I would like to acknowledge the recent passing of one of Samoa's great woman leaders - La'ulu Fetauimalemau Mata'afa. La'ulu, as she was known to her friends around the world, was a courageous leader and a great role model for women in Samoa and the wider South Pacific.
La'ulu was actively involved in education, politics and womens and community affairs. She was extremely intelligent, a great leader, full of grace and worked hard for all people. La'ulu will be very much missed.
In my maiden speech to Parliament in February 2000, I shared the legacy and the success stories of the generation of Pacific Islanders, including La'ulu and my parents, which led me to where I am today.
We are forever grateful to our elders for their contribution and the sacrifices they made to make this nation a wonderful place for us to live. I know each and every one of you in this room have a story to tell on your journey to this land, the place that had moulded, influenced and nurtured the minds and hearts of our new generation of young Pacific people making their unique mark on Aotearoa.
Pacific people have particular set of cultural values. These values have been passed down by our ancestors through our families and our communities. As a Samoan, I know my community is based on families and extended families. The Samoan words are aiga, aigapotopoto.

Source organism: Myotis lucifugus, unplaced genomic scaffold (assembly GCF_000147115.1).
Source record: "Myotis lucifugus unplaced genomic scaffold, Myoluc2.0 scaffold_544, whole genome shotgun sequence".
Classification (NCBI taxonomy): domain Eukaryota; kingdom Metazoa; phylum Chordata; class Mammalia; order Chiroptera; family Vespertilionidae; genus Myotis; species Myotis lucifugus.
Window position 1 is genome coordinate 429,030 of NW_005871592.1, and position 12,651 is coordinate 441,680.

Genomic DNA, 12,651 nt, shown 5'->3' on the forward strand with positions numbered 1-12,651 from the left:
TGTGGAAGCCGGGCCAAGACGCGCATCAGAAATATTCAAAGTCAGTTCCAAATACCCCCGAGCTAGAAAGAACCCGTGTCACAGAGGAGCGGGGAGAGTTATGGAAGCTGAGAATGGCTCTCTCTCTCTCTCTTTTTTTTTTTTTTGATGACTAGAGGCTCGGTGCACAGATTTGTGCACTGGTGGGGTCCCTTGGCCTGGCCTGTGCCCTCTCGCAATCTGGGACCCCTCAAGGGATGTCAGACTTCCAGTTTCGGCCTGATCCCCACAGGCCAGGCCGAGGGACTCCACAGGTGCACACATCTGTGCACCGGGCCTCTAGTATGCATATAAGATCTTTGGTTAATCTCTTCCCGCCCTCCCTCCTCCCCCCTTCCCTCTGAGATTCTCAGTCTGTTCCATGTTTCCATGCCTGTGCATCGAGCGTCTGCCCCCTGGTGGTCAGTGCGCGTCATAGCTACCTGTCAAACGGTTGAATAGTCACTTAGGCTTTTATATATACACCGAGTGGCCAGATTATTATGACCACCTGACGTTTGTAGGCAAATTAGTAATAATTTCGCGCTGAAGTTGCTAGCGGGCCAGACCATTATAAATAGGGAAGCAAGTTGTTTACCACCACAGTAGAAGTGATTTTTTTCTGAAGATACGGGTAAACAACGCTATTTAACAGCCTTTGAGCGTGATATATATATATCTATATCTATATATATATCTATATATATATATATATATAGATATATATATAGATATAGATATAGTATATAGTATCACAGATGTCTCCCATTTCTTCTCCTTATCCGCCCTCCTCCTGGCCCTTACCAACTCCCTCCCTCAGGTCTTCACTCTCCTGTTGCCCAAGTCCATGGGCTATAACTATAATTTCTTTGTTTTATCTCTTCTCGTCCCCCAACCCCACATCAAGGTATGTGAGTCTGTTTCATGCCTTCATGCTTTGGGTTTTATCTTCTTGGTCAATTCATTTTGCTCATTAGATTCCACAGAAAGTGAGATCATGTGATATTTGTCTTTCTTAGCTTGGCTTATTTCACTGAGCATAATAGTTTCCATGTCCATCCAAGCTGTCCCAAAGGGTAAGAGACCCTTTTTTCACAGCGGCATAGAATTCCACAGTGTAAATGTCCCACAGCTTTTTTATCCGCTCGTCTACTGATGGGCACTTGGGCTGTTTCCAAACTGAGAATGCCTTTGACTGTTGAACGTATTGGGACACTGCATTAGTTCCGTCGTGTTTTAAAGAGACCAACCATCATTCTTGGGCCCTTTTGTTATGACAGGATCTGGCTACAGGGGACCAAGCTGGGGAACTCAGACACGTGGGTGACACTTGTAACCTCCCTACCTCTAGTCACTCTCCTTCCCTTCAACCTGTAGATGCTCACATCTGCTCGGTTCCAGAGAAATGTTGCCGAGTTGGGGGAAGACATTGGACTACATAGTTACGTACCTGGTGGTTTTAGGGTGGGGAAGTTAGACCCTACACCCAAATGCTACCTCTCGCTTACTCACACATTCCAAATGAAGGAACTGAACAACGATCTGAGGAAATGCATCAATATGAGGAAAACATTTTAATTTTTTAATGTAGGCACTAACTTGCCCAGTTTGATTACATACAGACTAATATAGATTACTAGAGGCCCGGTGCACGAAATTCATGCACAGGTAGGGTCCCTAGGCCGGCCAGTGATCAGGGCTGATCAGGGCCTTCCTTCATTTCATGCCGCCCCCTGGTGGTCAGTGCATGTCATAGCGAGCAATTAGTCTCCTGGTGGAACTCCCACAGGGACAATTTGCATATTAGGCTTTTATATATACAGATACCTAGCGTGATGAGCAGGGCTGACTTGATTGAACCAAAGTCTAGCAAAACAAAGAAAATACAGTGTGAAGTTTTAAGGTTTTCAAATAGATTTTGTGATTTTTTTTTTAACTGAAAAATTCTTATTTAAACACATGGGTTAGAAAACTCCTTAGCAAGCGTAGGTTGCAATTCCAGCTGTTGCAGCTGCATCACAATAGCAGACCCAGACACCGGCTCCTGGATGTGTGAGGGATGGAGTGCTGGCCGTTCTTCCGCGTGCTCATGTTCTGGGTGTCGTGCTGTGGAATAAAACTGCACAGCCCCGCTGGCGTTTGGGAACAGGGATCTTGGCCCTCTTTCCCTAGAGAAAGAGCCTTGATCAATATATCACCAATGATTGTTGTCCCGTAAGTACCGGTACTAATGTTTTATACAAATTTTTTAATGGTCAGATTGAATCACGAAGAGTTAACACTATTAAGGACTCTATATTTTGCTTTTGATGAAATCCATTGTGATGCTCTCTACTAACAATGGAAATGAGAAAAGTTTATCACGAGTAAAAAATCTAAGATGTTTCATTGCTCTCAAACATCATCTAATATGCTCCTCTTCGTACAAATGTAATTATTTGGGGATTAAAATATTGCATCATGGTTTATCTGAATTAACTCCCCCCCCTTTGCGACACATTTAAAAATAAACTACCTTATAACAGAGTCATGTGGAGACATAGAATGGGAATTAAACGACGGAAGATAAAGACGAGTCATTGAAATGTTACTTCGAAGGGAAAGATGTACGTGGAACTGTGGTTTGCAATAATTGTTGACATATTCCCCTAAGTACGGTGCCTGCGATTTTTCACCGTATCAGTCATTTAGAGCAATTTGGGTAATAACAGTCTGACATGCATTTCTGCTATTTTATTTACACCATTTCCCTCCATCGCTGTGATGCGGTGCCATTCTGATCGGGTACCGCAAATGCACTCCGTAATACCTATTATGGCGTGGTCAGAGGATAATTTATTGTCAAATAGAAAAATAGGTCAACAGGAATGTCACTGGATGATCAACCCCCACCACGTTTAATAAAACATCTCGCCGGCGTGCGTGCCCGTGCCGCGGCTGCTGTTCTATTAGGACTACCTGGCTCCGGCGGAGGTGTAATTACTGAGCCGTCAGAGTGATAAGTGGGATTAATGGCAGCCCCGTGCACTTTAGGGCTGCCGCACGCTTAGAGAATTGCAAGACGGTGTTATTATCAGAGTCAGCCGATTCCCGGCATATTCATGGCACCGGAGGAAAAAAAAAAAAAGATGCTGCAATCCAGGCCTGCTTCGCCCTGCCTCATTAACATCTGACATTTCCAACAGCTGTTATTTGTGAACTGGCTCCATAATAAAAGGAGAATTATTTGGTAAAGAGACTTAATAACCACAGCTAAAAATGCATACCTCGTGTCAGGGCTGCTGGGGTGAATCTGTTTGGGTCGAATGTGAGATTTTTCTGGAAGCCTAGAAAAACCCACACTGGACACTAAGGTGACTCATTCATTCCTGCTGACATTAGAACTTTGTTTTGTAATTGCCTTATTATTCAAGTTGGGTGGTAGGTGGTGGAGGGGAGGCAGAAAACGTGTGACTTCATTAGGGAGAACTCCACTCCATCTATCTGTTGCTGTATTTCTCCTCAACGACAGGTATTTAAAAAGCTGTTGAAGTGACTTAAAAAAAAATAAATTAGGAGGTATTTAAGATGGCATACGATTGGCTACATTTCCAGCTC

Our community in turn is based on the Samoan values of alofa, fa'aaloalo, and agaga - love, respect, reciprocity and spirituality. These values are demonstrated through tautua - service.
I know that our other Pacific Island communities are based on similar values. Like many Pacific Islanders, my parents left their homes, families and country to come to New Zealand and provide their children with education and opportunity. They worked hard so that we could succeed.
Theirs was the immigrant's dream. A dream that is shared by all who have come to this land. They wanted to be part of this nation, to participate as equals in this society.
New Zealand is now our place of belonging in the Pacific.
Today is a day of celebration of your journey and your strength that has endowed us, your children and grandchildren with the inspiration and motivation to continue to build on your successes.